After this session, I will make an effort to recruit more people and narrow the focus. I want people who’re committed to growing their notetaking; who commit to meeting [monthly|6 weeks]; who commit to running experiments and commit to sharing learning.
Ideally we would become a self driven LYT style course without the $$$ or the dogma.
I’m evolvng my system in that direction. I currently have 158 active projects. For some of these projects I have to deal with multiple folks that have a vested interest in what I am doing. My deliverables range from livestock, to germplasm, to code. My end users range form small flocks with 10 or fewer adult ewes to a big range flock with over 10,000 ewes. My collection of user use cases is most easily documented in my PKM system. My user requirements are “fluid” and so I must respond as requred as things change.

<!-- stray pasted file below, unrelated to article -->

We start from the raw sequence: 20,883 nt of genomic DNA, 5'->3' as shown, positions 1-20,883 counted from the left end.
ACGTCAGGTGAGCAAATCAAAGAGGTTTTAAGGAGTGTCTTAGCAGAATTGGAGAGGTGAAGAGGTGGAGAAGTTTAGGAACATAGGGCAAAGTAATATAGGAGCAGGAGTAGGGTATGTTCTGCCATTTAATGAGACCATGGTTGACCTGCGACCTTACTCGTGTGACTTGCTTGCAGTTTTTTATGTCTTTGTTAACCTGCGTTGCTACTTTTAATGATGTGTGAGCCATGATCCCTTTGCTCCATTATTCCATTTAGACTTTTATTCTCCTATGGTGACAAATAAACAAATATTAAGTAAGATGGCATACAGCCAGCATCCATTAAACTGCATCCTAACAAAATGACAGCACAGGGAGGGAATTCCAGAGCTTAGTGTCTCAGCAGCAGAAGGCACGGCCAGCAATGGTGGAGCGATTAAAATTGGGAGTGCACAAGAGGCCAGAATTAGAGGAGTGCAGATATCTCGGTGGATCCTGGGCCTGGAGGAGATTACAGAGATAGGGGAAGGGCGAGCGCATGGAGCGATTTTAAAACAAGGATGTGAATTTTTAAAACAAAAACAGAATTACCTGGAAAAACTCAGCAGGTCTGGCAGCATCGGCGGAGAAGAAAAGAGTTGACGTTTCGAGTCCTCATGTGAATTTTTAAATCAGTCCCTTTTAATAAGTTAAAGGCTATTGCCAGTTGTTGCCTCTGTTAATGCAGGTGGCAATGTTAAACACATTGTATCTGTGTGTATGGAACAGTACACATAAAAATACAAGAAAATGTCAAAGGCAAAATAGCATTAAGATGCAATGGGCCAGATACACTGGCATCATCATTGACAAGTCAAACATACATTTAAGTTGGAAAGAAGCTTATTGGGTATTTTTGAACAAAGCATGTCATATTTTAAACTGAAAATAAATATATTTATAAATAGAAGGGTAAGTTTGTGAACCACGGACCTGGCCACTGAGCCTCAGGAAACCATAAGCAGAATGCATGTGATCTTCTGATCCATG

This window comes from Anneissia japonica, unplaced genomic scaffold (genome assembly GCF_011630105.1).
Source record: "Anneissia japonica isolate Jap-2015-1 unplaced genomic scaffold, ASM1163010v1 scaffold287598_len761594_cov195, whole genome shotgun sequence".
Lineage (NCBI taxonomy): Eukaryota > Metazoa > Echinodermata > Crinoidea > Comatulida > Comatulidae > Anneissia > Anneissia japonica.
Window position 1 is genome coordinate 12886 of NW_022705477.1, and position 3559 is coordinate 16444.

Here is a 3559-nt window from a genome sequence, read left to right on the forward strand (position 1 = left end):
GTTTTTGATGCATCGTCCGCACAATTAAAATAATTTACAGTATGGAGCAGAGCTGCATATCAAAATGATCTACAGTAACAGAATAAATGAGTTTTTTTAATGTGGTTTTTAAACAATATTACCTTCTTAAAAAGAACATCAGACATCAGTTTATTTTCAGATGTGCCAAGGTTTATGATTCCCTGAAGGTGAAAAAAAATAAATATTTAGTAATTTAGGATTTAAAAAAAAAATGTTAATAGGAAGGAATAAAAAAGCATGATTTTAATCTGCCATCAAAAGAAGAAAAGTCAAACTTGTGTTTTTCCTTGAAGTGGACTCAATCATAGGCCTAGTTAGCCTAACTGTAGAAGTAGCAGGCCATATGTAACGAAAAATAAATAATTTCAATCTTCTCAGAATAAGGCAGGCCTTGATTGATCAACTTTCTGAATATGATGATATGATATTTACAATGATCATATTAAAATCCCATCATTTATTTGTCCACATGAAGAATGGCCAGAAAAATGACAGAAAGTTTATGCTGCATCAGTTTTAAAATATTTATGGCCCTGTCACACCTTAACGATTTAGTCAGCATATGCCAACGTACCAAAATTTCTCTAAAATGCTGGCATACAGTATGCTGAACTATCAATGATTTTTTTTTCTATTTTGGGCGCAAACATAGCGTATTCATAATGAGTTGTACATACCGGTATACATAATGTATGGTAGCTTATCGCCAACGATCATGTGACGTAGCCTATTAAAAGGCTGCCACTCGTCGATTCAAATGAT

For me the PKM function is even more critical the more complex my tasks become.
It’s more like a bandaid and bubblegum programming skills. I get it working.
My code motto is “Ugly but Functional”
If it works and gets the job done, it’s good code. I also try to have at least one workaound for the use case I never thought of and be on hand for the first time code meets the animals. It always changes after that first exposure to the real world.
However since that I’ve moved even more of my entire system into Obsidian. It’s slowly taking over my task management from Omnifocus as well as general PKM stuff that DEVONThink used to do and added in project management as well.
No they aren’t we just dig them up and throw back the ones that need to grow up a bit. I live on Garvin Mesa, Rocks are our primary crop. The realy big ones ( larger than a pickp truck or that can be moved by a D-9 Cat) get their tops blasted off and we move the grave for the donkey over about 20 feet.
Some are called Trophy Rocks, and I will try to dig out my picture of my husband with his trophy rock. They are big enough to move but require heavier equipment than you have on the farm at that time.